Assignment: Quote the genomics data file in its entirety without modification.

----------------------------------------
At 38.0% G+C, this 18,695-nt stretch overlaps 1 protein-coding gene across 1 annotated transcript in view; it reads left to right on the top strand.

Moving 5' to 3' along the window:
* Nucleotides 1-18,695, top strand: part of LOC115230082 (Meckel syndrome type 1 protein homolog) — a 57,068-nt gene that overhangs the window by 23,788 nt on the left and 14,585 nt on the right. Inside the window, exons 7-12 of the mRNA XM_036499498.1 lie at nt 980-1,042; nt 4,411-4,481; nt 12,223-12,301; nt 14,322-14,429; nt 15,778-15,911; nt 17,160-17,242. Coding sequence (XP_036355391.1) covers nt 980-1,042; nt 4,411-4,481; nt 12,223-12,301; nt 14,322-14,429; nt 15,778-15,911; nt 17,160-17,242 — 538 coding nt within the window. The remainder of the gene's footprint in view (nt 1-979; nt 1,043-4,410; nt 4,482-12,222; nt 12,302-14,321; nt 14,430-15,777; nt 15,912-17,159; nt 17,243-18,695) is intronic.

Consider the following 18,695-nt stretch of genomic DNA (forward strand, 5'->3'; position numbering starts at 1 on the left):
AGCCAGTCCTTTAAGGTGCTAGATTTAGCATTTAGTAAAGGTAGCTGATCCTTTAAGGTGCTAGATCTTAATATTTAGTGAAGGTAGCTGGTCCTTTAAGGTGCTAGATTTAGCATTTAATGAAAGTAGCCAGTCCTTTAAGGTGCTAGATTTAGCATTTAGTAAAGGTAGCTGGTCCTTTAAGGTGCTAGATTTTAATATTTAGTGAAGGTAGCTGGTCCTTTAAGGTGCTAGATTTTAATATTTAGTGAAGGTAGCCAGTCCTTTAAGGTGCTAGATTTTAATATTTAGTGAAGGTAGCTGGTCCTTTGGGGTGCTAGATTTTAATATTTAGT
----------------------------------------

At 38.0% G+C, this 18,695-nt stretch overlaps 1 protein-coding gene across 1 annotated transcript in view; it reads left to right on the top strand.

Moving 5' to 3' along the window:
* Nucleotides 1-18,695, top strand: part of LOC115230082 (Meckel syndrome type 1 protein homolog) — a 57,068-nt gene that overhangs the window by 23,788 nt on the left and 14,585 nt on the right. Inside the window, exons 7-12 of the mRNA XM_036499498.1 lie at nt 980-1,042; nt 4,411-4,481; nt 12,223-12,301; nt 14,322-14,429; nt 15,778-15,911; nt 17,160-17,242. Coding sequence (XP_036355391.1) covers nt 980-1,042; nt 4,411-4,481; nt 12,223-12,301; nt 14,322-14,429; nt 15,778-15,911; nt 17,160-17,242 — 538 coding nt within the window. The remainder of the gene's footprint in view (nt 1-979; nt 1,043-4,410; nt 4,482-12,222; nt 12,302-14,321; nt 14,430-15,777; nt 15,912-17,159; nt 17,243-18,695) is intronic.

Consider the following 18,695-nt stretch of genomic DNA (forward strand, 5'->3'; position numbering starts at 1 on the left):
AGCCAGTCCTTTAAGGTGCTAGATTTAGCATTTAGTAAAGGTAGCTGATCCTTTAAGGTGCTAGATCTTAATATTTAGTGAAGGTAGCTGGTCCTTTAAGGTGCTAGATTTAGCATTTAATGAAAGTAGCCAGTCCTTTAAGGTGCTAGATTTAGCATTTAGTAAAGGTAGCTGGTCCTTTAAGGTGCTAGATTTTAATATTTAGTGAAGGTAGCTGGTCCTTTAAGGTGCTAGATTTTAATATTTAGTGAAGGTAGCCAGTCCTTTAAGGTGCTAGATTTTAATATTTAGTGAAGGTAGCTGGTCCTTTGGGGTGCTAGATTTTAATATTTAGT